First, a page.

AiR Introduction
The Villa Kujoyama: a Cultural Vessel [Part 1]
By Pierre-William Fregonese

Photo by Pierre-William Fregonese

Villa Kujoyama

Celebrating its 30th anniversary in 2022, the Villa Kujoyama in Kyoto is the outcome of a long history of cultural exchanges between France and Japan that began over a century ago. This bilateral relationship has been reinforced by waves of cross-cultural influence, from “Japanism” in the late 19th Century to “Neo-Japanism” since the 1970s. Often presented as similar to the prestigious Villa Medici (1666) in Rome and the Casa de Velázquez (1928) in Madrid, the Villa Kujoyama is however unique in many aspects. The common point between the three institutions is that they are residency programs funded by the French government, nevertheless they don’t have the same background, nor are they affiliated with the same ministry. The Villa Kujoyama is related to the French ministry of Europe and Foreign Affairs through the coordination of the Institut français, the cultural operator of the ministry overseas.

Reflecting on the whole structure and its organization, Charlotte Fouchet Ishii, the actual director of the Villa Kujoyama and her team [*1] confirm these specificities: “Indeed, we operate quite differently from our ‘older sisters’, when it would be more accurate to call it an older artist in residence programs than ours. However, we have the habit of working closely together as our respective selections of artists are based on the same criteria: we welcome the most promising of young or confirmed artists. Moreover, since 2016 we have been organizing the festival ¡Viva Villa! in France, a pluridisciplinary manifestation where the artists from our three residencies are invited to introduce their works and research in residency abroad to the French audience.”

[*1] In this paper, the « team » will refer to Charlotte Fouchet Ishii, director of the Villa Kujoyama, Lauriane Jagault, communication officer, and Satsuki Konoike, production and partnerships manager.

Lightness, Gracefulness, and Energy

The project dates back to 1926, when Paul Claudel, the French ambassador to Japan and a talented writer, conceived of/imagined an institute for cultural cooperation. The Villa Kujoyama building was built on the Higashiyama mountain, one of Kyoto’s best preserved historic districts, and more specifically on a land donated to France by the Francophile community in Kansai. The site on the Higashiyama mountain had initially been chosen during Paul Claudel’s mandate by Japanese industrialist, film pioneer and Francophile Katsutarō Inabata to house the Kansai Franco-Japanese Institute, which was built there in 1927. However, Louis Marchand, its third director, decided to move the Institute to the university district (Institut français du Japon – Kansai now). The new site opened its doors in 1936, and what was to become the site for the Villa Kujoyama was then completely abandoned for many years.

In the 1980s, the French government decided to build an artists’ residence, because there already were the Kansai Franco-Japanese Institute which served as a teaching and cultural institution in Kyoto, the Franco-Japanese House in Tokyo, and also The French School of the Far East, a research center dedicated to Japanese studies in Kyoto. Furthermore, the French government wanted to avoid the land being sold at auction, and, even if it was not a long-matured project, it met French and Japanese expectations.

Kansai Franco-Japanese Institute credits French Institute of Japan

Hence, the Villa Kujoyama was imagined as promising new concept in Japan. The construction followed the Claudelian strategic model with construction costs covered by the Japanese, while operating costs were covered by the French. At that time, the concept of artist residencies was brand new in Japan. The structure and framework of the Villa Kujoyama later became a model for other similar projects, like the Goethe-Institut Villa Kamogawa, its German counterpart created in 2011.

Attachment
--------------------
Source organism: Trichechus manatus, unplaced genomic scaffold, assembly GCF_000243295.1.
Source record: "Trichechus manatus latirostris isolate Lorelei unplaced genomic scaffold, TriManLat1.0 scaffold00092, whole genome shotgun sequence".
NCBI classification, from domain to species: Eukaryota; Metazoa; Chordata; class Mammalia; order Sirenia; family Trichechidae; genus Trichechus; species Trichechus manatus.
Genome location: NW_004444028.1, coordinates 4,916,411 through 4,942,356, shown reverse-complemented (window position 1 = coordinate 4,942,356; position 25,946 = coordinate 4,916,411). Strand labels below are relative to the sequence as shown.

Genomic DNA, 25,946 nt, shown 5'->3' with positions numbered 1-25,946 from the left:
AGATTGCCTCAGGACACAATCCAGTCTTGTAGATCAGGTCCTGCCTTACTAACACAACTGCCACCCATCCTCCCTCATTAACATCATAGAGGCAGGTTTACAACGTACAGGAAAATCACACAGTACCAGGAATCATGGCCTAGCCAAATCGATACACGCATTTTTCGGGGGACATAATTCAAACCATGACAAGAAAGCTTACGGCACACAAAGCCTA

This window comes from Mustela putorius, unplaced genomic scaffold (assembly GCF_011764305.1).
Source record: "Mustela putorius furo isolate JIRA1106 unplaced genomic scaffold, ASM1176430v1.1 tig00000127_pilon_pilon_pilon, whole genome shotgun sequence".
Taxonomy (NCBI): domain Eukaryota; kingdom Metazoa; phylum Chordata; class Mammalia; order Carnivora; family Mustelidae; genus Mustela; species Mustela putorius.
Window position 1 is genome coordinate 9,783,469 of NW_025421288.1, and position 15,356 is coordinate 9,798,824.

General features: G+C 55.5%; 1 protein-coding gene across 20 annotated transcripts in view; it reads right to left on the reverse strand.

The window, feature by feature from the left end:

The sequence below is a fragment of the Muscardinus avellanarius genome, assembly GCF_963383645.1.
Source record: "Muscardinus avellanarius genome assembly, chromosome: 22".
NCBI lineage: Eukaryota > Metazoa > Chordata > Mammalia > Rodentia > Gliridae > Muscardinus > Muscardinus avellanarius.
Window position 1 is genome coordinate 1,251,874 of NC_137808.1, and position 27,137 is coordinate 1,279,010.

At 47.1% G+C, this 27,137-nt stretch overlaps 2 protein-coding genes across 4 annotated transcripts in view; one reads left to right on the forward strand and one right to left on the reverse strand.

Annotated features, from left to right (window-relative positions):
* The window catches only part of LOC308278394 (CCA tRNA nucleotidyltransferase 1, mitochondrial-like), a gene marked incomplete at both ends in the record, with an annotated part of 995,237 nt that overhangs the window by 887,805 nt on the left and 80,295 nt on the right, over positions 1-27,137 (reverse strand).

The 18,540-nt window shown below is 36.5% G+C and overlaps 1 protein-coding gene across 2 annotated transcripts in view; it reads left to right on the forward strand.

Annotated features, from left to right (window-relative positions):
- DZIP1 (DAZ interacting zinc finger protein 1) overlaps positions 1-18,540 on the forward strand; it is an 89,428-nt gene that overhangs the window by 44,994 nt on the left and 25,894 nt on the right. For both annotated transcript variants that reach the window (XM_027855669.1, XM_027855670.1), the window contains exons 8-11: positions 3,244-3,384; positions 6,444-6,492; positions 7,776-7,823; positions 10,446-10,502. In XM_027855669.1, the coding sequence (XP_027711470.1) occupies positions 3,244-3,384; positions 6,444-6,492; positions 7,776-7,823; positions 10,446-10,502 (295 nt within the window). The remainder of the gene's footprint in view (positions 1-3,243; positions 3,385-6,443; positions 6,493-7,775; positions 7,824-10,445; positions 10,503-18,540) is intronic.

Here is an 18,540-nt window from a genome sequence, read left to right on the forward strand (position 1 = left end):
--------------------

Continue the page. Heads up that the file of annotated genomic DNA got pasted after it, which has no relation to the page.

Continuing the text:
Designed by architects Kunio Katō and Uzushi Nakamura, the building’s construction began in January 1991 at the initiative of the then Minister of Foreign Affairs, and the construction of the Villa was completed in a year and a half. The Villa Kujoyama, an ambitious French artists’ residence in Asia, was officially inaugurated at the end of 1992.

Kunio Katō, who had worked closely with the French architect Michel Ecochard, former collaborator of Le Corbusier, on an urban development program in Marseille, had a genuine knowledge of several French architectural styles. Besides, he had also worked on the renovation of the Kansai Franco-Japanese Institute. Thus, in architectural terms, the Villa Kujoyama is the result of a meeting between two styles, two cultures. The place is faithful to both the Japanese and French traditions.

As a matter of fact, Kunio Katō desired to enhance the synthesis of Japanese and French cultures with soft lines, a graceful structure that enhances the combination of light and shade, and vegetation all around the building. This visual, emotional and physical aesthetic brings the outside in. Whether it be by daylight or by moonlight, the light concrete, the large glazed openings of the building, and its elevated position on top of a hill imbue this vessel with a sort of futuristic energy.

Maquette Villa Kujoyama. Photo by Michel Wasserman

An Original Center for Interdisciplinary Exchange and Franco-Japanese Research

The Villa Kujoyama has been playing a crucial role in helping artists develop their professional careers. The cultural exchanges promoted by this residence have been driven towards the transmission of artistic practices and the renewing of the landscape of research and contemporary art. The place also favors cultural exchanges so as to bridge and develop a common understanding between the two cultures through observation, listening, dialogue, and creation. In the very first year of the Villa’s existence (1992 -1993), the Villa welcomed one researcher and five artists. Indeed, the French School of the Far East agreed to delegate one of its members. Then, from the third year onwards, the Villa became an exclusive artist residence. Presentations of the residents’ works were organised in order to catch the attention of both art education institutions in Kyoto and professional operators in Tokyo. In other terms, a form of continuity allowed the anchoring of this French cultural vessel in Japan, since its inception in 1927.